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ePlasty: Vol. 15
Nodular Hidradenoma of Left Toe
Jonathan T. Nguyen, BS, Ronald M. Brooks, MD, Siraj M. El Jamal, MD, and Bradon J. Wilhelmi, MD

University of Louisville Hospital, Louisville, Ky


Correspondence: This e-mail address is being protected from spambots. You need JavaScript enabled to view it

Keywords: nodular, clear cell, poroid, hidradenoma, toe
Figure 1. Intraoperative view of left foot showing the tumor on the third toe (top left). Low-powered view of mass showing well-circumscribed tumor and pseudoencapsulation (top right). Medium-powered view of mass showing bland morphology of cells and mucinous features (bottom left). High-powered view of mass showing bland morphology and mucinous features (bottom right).

DESCRIPTION

A 26-year-old woman underwent resection of a 2-cm toe mass and adjacent skin. The defect was closed with a dorsally based rotational flap. The pathology was controversial, originally identified as digital papillary adenocarcinoma, but ultimately identified as a benign poroid/clear cell hidradenoma.

QUESTIONS

1. What are the histopathologic characteristics of nodular hidradenoma?

2. How does nodular hidradenoma present clinically?

3. What are competing differential diagnoses of nodular hidradenoma?

4. What is the management of nodular hidradenoma?

DISCUSSION

In 1990, Abenoza and Ackerman introduced the poroid hidradenoma (PH) as the fourth subtype of poroma. They described it as a rare, benign adnexal tumor with morphologic characteristics of both a poroma, with poroid and cuticular cells, and a hidradenoma, with both solid and cystic components confined solely within the dermis.1 Recently, it has been proposed to reclassify PH as a subtype of nodular hidradenoma by subdividing nodular hidradenoma into those with eccrine differentiation (PH) and those with apocrine differentiation (clear cell hidradenoma [CCH]).2 The pathology of nodular hidradenoma generally shows unencapsulated, eosinophilic, polygonal or fusiform cells often with sclerotic stroma, cystic spaces, and some cellular differentiation.3 In our patient, the pathology was atypical, with the typical features of both poroid and clear cell hidradenoma, in addition to cellular atypia and increased mitotic figures.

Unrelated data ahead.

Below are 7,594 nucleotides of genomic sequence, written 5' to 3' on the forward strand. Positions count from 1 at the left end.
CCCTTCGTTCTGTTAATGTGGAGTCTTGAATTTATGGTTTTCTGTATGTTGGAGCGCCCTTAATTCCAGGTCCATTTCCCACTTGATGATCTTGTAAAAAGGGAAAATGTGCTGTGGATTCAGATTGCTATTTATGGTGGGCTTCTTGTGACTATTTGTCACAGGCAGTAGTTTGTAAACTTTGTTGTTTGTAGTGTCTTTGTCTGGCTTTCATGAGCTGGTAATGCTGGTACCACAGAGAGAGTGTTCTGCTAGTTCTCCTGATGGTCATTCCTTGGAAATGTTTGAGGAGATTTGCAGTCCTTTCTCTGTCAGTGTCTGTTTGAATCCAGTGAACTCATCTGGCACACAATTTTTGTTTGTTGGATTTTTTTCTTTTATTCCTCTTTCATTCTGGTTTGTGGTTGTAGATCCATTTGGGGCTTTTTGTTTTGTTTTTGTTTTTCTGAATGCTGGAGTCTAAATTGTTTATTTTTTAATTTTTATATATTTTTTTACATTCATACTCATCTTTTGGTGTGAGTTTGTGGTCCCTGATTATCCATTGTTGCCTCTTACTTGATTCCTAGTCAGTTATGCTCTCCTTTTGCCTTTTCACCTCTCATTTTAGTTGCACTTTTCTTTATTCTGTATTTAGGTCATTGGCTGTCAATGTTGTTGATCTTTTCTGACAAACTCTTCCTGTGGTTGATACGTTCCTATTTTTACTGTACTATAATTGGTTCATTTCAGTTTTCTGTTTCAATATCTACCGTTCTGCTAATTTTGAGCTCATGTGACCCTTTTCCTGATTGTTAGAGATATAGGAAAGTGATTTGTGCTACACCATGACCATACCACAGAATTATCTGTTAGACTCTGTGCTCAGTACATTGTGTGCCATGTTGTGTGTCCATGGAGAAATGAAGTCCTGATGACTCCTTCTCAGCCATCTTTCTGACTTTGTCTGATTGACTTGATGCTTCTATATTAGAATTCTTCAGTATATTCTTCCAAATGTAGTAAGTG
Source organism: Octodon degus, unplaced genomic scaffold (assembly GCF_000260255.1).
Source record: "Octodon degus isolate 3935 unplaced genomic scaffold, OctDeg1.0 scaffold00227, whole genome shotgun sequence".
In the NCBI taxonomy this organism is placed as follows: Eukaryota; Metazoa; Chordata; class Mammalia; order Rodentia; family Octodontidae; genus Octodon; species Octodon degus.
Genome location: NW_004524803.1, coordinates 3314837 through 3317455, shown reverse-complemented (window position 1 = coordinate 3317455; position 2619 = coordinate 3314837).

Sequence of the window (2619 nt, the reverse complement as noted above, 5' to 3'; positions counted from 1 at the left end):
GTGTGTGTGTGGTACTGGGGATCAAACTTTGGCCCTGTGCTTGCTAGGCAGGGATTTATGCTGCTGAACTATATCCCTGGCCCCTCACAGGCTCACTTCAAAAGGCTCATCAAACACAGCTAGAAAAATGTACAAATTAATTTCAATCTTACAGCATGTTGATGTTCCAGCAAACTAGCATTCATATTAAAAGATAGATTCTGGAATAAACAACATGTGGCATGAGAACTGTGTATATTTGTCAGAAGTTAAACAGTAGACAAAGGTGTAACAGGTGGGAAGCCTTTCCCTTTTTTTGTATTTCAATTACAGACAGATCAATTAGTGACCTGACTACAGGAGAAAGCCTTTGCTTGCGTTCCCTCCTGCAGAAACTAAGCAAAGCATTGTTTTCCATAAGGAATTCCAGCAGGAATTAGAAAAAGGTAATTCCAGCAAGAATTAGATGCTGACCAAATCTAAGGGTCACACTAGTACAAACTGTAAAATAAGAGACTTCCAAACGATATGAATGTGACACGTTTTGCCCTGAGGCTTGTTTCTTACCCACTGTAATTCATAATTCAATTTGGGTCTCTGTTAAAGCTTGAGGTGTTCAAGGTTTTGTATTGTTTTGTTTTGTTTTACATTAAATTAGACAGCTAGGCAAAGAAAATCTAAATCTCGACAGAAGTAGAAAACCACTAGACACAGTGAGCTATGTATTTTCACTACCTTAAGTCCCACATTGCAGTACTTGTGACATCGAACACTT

The clinical presentation of PH and CCH is similar. It characteristically presents as a solitary, smooth, well circumscribed, reddish to blue papule or nodule of up to a few cm in diameter.4 However, sizes up to 30 cm × 20 cm have been reported in literature. Patients may be asymptomatic or may present with growth, pain, or bleeding.5 They generally occur on the head and neck, with very rare cases on the trunk and extremities. There is a slight female predilection and age of onset is generally more than 40, though reports range from 3 to 93.6 Our patient was a 26-year-old woman, who presented with a growing 2-cm nodule of normal skin color on the medial aspect of the third left toe. To our knowledge, this is the first case of benign nodular hidradenoma ever to be reported in this location.